Source specific exposure and risk assessment for indoor aerosols

Antti Joonas Koivisto, Kirsten Inga Kling, Otto Hänninen, Michael Jayjock, Jakob Löndahl, Aneta Wierzbicka, Ana Sofia Fonseca, Katrine Uhrbrand, Brandon E. Boor, Araceli Sánchez Jiménez, Kaarle Hämeri, Miikka Dal Maso, Susan F. Arnold, Keld A. Jensen, Mar Viana, Lidia Morawska, Tareq Hussein

Research output: Contribution to journalArticlepeer-review

20 Scopus citations

Abstract

Poor air quality is a leading contributor to the global disease burden and total number of deaths worldwide. Humans spend most of their time in built environments where the majority of the inhalation exposure occurs. Indoor Air Quality (IAQ) is challenged by outdoor air pollution entering indoors through ventilation and infiltration and by indoor emission sources. The aim of this study was to understand the current knowledge level and gaps regarding effective approaches to improve IAQ. Emission regulations currently focus on outdoor emissions, whereas quantitative understanding of emissions from indoor sources is generally lacking. Therefore, specific indoor sources need to be identified, characterized, and quantified according to their environmental and human health impact. The emission sources should be stored in terms of relevant metrics and statistics in an easily accessible format that is applicable for source specific exposure assessment by using mathematical mass balance modelings. This forms a foundation for comprehensive risk assessment and efficient interventions. For such a general exposure assessment model we need 1) systematic methods for indoor aerosol emission source assessment, 2) source emission documentation in terms of relevant a) aerosol metrics and b) biological metrics, 3) default model parameterization for predictive exposure modeling, 4) other needs related to aerosol characterization techniques and modeling methods. Such a general exposure assessment model can be applicable for private, public, and occupational indoor exposure assessment, making it a valuable tool for public health professionals, product safety designers, industrial hygienists, building scientists, and environmental consultants working in the field of IAQ and health.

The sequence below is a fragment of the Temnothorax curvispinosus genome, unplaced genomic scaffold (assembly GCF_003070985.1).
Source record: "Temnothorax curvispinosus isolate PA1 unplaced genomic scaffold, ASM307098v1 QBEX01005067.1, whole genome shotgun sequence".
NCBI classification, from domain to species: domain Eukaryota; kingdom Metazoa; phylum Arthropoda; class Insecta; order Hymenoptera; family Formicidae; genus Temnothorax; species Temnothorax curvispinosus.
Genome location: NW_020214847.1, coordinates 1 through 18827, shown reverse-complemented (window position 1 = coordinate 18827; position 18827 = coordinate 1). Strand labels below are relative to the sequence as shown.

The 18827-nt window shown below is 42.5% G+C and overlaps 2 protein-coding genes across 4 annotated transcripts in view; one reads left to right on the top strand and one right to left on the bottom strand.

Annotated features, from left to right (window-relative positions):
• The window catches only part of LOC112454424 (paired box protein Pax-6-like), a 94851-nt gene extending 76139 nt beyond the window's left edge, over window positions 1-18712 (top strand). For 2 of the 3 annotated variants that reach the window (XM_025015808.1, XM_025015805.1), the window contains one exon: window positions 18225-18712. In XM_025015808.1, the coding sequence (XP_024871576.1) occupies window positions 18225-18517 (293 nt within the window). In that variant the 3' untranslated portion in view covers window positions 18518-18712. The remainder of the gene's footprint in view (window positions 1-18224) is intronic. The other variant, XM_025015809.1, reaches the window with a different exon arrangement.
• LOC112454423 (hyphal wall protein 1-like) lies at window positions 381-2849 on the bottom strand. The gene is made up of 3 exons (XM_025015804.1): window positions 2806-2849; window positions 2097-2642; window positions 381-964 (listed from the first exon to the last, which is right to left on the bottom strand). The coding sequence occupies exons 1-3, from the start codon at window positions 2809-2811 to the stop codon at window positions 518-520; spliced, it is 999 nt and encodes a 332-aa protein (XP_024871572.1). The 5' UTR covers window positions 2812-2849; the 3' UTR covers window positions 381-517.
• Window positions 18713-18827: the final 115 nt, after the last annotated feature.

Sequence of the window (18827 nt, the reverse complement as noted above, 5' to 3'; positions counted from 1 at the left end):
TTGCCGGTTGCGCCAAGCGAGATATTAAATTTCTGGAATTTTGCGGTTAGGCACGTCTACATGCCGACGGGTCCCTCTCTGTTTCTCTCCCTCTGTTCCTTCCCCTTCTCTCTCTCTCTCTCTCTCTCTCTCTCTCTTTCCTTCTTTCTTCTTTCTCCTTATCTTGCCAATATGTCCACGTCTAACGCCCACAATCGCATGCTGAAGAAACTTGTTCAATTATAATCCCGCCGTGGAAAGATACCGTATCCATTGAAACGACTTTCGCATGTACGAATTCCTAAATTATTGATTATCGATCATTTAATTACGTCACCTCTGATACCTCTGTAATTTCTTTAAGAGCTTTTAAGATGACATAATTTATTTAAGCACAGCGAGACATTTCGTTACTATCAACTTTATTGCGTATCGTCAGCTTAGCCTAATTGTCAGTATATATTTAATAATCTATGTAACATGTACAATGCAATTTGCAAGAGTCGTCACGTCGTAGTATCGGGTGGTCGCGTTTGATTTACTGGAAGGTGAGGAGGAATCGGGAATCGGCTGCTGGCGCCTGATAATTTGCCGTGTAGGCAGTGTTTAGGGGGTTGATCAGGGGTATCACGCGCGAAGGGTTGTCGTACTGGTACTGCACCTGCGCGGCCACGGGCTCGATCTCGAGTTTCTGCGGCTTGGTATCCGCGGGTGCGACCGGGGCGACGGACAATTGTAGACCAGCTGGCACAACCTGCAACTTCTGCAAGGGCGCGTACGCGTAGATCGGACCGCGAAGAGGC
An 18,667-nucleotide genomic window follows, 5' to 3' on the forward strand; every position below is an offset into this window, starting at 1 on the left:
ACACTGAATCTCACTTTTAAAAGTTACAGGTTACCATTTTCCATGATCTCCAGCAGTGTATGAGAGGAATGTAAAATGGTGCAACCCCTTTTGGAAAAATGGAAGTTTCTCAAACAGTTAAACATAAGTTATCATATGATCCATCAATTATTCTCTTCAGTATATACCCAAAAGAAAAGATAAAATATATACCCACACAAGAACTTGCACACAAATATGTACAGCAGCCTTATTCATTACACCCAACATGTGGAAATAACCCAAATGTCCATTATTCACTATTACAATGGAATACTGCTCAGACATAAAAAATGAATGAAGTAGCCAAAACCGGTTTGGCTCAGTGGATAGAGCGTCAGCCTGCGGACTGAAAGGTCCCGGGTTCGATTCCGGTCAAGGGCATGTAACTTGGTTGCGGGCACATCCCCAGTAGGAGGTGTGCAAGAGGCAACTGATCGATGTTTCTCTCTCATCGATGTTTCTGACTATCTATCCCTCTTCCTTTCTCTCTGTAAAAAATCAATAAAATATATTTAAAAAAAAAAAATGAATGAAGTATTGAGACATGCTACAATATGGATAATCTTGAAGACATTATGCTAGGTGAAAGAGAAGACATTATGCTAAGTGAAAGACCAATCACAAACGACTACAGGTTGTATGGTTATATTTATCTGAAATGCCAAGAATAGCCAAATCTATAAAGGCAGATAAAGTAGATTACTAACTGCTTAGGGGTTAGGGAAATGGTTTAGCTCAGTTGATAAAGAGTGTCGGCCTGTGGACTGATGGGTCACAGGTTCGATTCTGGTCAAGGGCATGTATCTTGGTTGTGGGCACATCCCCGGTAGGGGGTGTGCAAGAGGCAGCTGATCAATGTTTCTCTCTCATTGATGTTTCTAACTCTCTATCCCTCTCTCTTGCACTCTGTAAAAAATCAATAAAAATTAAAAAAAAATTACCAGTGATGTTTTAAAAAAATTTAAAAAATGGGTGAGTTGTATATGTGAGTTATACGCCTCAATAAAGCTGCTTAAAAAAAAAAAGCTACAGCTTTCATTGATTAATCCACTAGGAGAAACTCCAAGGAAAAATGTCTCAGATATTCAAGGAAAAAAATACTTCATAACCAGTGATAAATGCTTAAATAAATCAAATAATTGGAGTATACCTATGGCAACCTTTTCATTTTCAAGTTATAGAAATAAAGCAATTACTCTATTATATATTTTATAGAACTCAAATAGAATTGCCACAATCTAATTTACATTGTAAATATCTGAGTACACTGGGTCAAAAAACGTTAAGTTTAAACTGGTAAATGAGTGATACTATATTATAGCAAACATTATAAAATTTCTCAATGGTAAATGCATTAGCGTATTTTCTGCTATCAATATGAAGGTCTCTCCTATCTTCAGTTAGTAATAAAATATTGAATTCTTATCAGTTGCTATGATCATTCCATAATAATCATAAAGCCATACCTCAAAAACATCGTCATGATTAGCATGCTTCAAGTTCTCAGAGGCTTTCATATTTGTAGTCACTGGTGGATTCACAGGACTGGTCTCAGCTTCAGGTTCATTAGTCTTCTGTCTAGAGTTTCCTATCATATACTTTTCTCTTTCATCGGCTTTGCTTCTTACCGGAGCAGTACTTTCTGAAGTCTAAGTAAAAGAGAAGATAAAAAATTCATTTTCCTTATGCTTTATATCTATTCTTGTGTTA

Original languageEnglish (US)
Pages (from-to)13-24
Number of pages12
JournalScience of the Total Environment
Volume668
DOIs
StatePublished - Jun 10 2019

Bibliographical note

Funding Information:
This project has received funding from the European Union's Horizon 2020 research and innovation programme under grant agreement No 760840 and was partly supported by Academy of Finland project BATMAN ( 285672 ) and NordForsk under the Nordic Programme on Health and Welfare project # 75007 (NordicWelfAir), EU LIFE+ project Index-Air (LIFE15 ENV/PT/000674 ) and intramural funding by the participating institutes. The authors also wish to thank Tiina Santonen (Finnish Institute of Occupational Health) for her excellent comments.

Funding Information:
This project has received funding from the European Union's Horizon 2020 research and innovation programme under grant agreement No 760840 and was partly supported by Academy of Finland project BATMAN (285672) and NordForsk under the Nordic Programme on Health and Welfare project #75007 (NordicWelfAir), EU LIFE+ project Index-Air (LIFE15 ENV/PT/000674) and intramural funding by the participating institutes. The authors also wish to thank Tiina Santonen (Finnish Institute of Occupational Health) for her excellent comments.

Keywords

  • Air quality
  • Emission
  • Health
  • Mass balance
  • Modeling
  • Regulation

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